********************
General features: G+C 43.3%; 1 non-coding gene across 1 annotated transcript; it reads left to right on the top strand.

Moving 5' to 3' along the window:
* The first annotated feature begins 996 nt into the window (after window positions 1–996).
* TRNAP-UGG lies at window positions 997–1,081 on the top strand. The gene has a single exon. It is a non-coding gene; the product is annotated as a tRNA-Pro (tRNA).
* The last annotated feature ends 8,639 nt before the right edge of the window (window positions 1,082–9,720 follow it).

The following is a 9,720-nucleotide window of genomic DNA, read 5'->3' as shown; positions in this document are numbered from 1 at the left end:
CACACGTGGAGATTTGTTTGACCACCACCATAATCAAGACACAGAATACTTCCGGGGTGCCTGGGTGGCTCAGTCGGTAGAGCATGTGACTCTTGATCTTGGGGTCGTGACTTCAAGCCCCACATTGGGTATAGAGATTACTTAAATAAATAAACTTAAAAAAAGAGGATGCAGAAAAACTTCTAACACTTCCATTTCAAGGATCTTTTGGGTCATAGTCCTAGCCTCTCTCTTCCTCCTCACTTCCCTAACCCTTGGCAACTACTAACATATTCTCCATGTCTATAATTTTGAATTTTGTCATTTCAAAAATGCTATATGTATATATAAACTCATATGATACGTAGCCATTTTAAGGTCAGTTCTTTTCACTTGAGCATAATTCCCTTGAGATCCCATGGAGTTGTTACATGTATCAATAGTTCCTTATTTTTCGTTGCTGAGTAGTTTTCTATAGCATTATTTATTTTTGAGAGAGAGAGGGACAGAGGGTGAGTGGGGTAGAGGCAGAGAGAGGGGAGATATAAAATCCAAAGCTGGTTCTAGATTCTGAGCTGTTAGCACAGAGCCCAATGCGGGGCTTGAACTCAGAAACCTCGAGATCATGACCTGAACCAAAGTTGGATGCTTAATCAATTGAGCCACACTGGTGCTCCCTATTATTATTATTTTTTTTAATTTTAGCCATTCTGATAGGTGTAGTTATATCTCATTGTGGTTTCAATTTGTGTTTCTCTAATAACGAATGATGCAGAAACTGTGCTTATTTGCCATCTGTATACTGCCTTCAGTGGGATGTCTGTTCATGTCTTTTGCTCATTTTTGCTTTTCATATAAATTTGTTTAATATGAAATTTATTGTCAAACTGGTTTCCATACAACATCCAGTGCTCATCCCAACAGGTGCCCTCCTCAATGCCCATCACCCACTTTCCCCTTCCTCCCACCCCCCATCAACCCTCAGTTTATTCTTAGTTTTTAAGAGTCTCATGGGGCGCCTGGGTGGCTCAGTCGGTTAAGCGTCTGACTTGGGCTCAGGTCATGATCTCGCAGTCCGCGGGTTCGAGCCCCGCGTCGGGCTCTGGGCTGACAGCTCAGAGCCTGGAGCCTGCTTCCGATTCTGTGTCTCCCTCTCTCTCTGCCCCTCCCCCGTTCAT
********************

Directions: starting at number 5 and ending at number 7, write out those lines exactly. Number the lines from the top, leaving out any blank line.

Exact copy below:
* The last annotated feature ends 8,639 nt before the right edge of the window (window positions 1,082–9,720 follow it).

The following is a 9,720-nucleotide window of genomic DNA, read 5'->3' as shown; positions in this document are numbered from 1 at the left end:
CACACGTGGAGATTTGTTTGACCACCACCATAATCAAGACACAGAATACTTCCGGGGTGCCTGGGTGGCTCAGTCGGTAGAGCATGTGACTCTTGATCTTGGGGTCGTGACTTCAAGCCCCACATTGGGTATAGAGATTACTTAAATAAATAAACTTAAAAAAAGAGGATGCAGAAAAACTTCTAACACTTCCATTTCAAGGATCTTTTGGGTCATAGTCCTAGCCTCTCTCTTCCTCCTCACTTCCCTAACCCTTGGCAACTACTAACATATTCTCCATGTCTATAATTTTGAATTTTGTCATTTCAAAAATGCTATATGTATATATAAACTCATATGATACGTAGCCATTTTAAGGTCAGTTCTTTTCACTTGAGCATAATTCCCTTGAGATCCCATGGAGTTGTTACATGTATCAATAGTTCCTTATTTTTCGTTGCTGAGTAGTTTTCTATAGCATTATTTATTTTTGAGAGAGAGAGGGACAGAGGGTGAGTGGGGTAGAGGCAGAGAGAGGGGAGATATAAAATCCAAAGCTGGTTCTAGATTCTGAGCTGTTAGCACAGAGCCCAATGCGGGGCTTGAACTCAGAAACCTCGAGATCATGACCTGAACCAAAGTTGGATGCTTAATCAATTGAGCCACACTGGTGCTCCCTATTATTATTATTTTTTTTAATTTTAGCCATTCTGATAGGTGTAGTTATATCTCATTGTGGTTTCAATTTGTGTTTCTCTAATAACGAATGATGCAGAAACTGTGCTTATTTGCCATCTGTATACTGCCTTCAGTGGGATGTCTGTTCATGTCTTTTGCTCATTTTTGCTTTTCATATAAATTTGTTTAATATGAAATTTATTGTCAAACTGGTTTCCATACAACATCCAGTGCTCATCCCAACAGGTGCCCTCCTCAATGCCCATCACCCACTTTCCCCTTCCTCCCACCCCCCATCAACCCTCAGTTTATTCTTAGTTTTTAAGAGTCTCATGGGGCGCCTGGGTGGCTCAGTCGGTTAAGCGTCTGACTTGGGCTCAGGTCATGATCTCGCAGTCCGCGGGTTCGAGCCCCGCGTCGGGCTCTGGGCTGACAGCTCAGAGCCTGGAGCCTGCTTCCGATTCTGTGTCTCCCTCTCTCTCTGCCCCTCCCCCGTTCAT